These questions follow the video The Mystery of Matter Episode 1: Into Thin Air. For more information about the film visit the website: http://www.pbs.org/program/mystery-matter/
The video is 1 hour long and is available through the PBS store or your library
I like to use this video in chemistry classes either when learning about the periodic table, or later when beginning reactions. It could really fit in anywhere, even as a good sub plan!
In addition to discussing elements, the following topics become good discussions with this video:
• Does a gas have mass?
• Scientific collaboration - is it wise to share all of your experiments and results? What if you don't understand the results? Who should get credit for a discovery - the person who performed the experiment, or the person who understands its significance?
• Lab Safety - Compare the procedures and equipment that we would use today, with the methods used in this episode
• Chemistry as a hobby – in a time without tv, internet, etc. people went to lectures as entertainment, people tinkered in their own homes to make new discoveries.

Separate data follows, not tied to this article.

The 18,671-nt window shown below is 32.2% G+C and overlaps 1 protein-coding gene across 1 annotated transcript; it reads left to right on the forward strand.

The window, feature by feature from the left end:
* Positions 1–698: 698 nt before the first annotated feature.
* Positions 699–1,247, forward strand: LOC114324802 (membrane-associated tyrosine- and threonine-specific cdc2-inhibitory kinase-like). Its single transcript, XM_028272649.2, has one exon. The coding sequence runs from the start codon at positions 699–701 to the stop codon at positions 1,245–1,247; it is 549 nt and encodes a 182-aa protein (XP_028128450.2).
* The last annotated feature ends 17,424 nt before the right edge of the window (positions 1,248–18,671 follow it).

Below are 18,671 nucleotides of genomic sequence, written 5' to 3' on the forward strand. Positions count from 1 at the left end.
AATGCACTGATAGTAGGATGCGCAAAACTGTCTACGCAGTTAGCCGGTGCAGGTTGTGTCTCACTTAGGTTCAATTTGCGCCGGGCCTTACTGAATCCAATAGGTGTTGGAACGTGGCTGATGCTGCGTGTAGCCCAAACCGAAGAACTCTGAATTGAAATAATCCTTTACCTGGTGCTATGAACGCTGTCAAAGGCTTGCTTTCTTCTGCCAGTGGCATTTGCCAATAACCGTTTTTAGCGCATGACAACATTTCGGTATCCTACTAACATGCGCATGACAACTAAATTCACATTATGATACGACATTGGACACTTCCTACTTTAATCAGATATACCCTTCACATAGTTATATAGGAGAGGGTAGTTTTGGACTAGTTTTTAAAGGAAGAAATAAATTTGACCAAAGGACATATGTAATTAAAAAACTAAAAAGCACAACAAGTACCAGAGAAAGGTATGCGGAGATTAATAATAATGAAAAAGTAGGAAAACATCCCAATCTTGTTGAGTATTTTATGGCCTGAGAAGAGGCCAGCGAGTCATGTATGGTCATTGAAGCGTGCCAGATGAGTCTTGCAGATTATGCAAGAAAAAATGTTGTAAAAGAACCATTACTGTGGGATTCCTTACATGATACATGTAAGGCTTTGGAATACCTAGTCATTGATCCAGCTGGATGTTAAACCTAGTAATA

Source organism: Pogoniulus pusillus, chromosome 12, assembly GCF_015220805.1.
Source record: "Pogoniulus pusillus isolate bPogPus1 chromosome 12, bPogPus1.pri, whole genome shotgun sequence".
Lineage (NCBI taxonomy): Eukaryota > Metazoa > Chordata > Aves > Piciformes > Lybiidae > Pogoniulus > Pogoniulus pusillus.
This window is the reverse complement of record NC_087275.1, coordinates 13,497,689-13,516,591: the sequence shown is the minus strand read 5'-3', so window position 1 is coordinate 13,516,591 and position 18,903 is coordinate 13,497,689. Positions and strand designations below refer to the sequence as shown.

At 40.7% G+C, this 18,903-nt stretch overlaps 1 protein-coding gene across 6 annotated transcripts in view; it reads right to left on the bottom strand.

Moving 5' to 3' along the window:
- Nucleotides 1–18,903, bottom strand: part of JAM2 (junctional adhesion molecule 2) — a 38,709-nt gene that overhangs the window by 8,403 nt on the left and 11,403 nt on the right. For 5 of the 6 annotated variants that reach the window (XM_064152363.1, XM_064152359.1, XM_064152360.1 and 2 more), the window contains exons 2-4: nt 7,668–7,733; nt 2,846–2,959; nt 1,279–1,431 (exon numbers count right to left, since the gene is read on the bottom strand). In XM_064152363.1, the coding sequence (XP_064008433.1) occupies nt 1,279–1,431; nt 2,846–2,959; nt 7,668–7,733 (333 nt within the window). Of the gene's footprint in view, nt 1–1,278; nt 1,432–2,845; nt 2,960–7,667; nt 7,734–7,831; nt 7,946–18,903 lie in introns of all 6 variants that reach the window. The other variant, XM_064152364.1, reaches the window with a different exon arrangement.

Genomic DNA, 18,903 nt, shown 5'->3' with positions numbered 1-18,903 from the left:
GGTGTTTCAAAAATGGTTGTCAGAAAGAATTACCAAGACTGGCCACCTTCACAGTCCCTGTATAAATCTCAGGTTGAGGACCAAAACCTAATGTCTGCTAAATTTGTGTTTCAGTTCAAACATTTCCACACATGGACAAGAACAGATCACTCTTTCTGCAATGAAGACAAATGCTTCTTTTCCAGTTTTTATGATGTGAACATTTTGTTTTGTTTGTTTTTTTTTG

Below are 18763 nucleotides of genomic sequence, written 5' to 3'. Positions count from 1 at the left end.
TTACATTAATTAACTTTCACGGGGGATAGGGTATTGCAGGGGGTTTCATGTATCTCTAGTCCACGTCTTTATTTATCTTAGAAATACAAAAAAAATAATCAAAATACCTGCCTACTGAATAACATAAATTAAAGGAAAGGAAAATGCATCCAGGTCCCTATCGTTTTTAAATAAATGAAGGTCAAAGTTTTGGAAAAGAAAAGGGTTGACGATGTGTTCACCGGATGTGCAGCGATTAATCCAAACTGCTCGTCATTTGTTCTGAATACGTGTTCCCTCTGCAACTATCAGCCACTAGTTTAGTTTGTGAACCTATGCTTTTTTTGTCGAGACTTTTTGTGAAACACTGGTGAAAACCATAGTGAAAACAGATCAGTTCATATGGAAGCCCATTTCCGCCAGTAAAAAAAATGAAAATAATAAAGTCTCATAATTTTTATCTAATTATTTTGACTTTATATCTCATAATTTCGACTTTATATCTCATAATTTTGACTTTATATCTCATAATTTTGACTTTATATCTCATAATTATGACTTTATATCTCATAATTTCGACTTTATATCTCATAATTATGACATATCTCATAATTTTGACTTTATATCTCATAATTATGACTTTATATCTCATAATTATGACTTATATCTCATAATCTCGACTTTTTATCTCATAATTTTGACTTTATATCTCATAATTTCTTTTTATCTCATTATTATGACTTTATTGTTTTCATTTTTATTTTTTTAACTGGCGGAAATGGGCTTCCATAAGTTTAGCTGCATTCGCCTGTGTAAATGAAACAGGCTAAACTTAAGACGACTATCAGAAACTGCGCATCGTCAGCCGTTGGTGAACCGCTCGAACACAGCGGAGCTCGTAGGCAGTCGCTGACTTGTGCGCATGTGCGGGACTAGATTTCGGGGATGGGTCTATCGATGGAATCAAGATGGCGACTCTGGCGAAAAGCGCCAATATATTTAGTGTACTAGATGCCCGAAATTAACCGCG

Brief summary of the video:
This is the first of 3 episodes in the Mysteries of Matter series. It introduces us to 3 scientists and how their work progresses in related topics. We begin with James Priestley in England who experiments with ‘fixed air.’ Then, it moves on to Paris for the work of Antoine Lavoisier in discovering oxygen. Finally, Humphrey Davy is described as a charismatic lecturer, enthusiastic ‘tester’ of different gasses, and discoverer of more elements.
For more information about the elements and resources for your classroom please visit my website: www.stemteacherinspiration.com
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